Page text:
I love the movie Clue. I’ve seen it over a dozen times. I can quote whole sections verbatim, and any time I feel annoyed by someone, I suffer from flames on the side of my face and heaving breaths. The board game is great, but the movie will always be the Clue that has my heart.
Its multiple gag endings are now a classic bit of cinema history. But every time I’ve watched Clue, it’s been either on DVD or on VHS, and so I saw all of the endings one right after the other, but during its 1985 theatrical run, Clue was presented with the same multiple endings we all know and love, but each theatre only got one.
Film critics at the time didn’t quite know what to make of it, nor did many audiences. In his review, Roger Ebert calls the multiple endings idea “ingenious”, though he didn’t like the movie enough to recommend people actually go around to multiple theatres to see the endings.
From Ebert’s review:
“‘Clue’ is a comedy whodunit that is being distributed with three different endings, which is sort of silly, since it doesn’t make the slightest bit of difference who did it. That makes the movie a lot like the board game which inspired it, where it didn’t make any difference either, since you could always play another game.”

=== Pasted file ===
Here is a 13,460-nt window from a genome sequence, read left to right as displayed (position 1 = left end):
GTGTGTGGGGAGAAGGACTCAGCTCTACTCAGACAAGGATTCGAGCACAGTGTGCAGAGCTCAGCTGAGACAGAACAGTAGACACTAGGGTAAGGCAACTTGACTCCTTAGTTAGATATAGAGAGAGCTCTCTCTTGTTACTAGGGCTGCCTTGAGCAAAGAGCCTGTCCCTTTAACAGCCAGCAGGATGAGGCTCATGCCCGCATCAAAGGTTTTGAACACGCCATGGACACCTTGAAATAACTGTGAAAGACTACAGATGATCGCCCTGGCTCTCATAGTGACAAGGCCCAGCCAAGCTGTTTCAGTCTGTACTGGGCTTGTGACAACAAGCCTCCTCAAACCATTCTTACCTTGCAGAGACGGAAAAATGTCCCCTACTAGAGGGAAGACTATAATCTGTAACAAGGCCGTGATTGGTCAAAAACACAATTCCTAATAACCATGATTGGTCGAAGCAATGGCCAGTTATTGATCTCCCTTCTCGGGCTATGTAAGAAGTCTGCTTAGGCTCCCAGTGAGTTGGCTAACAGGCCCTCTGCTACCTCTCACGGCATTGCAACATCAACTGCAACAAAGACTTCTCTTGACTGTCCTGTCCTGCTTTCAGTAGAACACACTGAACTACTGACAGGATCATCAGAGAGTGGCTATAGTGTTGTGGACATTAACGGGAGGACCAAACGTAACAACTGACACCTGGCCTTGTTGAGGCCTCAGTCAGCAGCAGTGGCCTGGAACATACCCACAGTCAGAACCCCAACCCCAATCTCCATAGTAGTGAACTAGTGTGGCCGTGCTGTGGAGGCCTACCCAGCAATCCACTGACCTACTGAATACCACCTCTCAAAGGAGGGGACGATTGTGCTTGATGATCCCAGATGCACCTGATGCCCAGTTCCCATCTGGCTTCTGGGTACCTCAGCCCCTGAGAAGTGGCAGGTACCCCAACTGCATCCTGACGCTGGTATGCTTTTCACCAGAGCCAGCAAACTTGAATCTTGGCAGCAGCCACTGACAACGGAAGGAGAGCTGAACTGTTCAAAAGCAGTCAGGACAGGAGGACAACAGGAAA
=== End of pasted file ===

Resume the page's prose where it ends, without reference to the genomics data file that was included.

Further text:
Despite being an ardent fan of the film, I’d never thought of the parallels before. Here we’ve got a movie that has multiple endings, each of which combine to tell the viewer “Actually, nothing that happened in the movie really matters! It’s one of these endings, but who cares which one?” Sound familiar?
Yes, Clue had a few things in common with the ending to the Mass Effect trilogy, and more broadly, to any story-based game with multiple outcomes.
Clue‘s multiple-theatres-multiple-endings stunt was a flop and most people weren’t interested enough to actually go to multiple viewings to see multiple endings. But think if they had — it wouldn’t have been all that different from those of us who do multiple play-throughs of BioWare games like Mass Effect just to see the various endings we can get.
When he reviewed the film, Ebert gave this advice: “Since this movie is so short anyway (88 minutes), why doesn’t the studio abandon the ridiculous multiple-ending scheme and show all three endings at every theatre? It would be more fun that way.”
Apparently Paramount agreed, as the film’s video release did just that. By packaging the movie with all of the endings stacked in a row, it became clear that really, despite the “real” ending embedded here, there was no actual true ending.
I’m not suggesting that Mass Effect 3‘s ending would be improved if BioWare strung all of the possible outcomes together with the jaunty Clue theme music playing.
However, I am suggesting someone else do this and post it to YouTube. Because that would be pretty funny.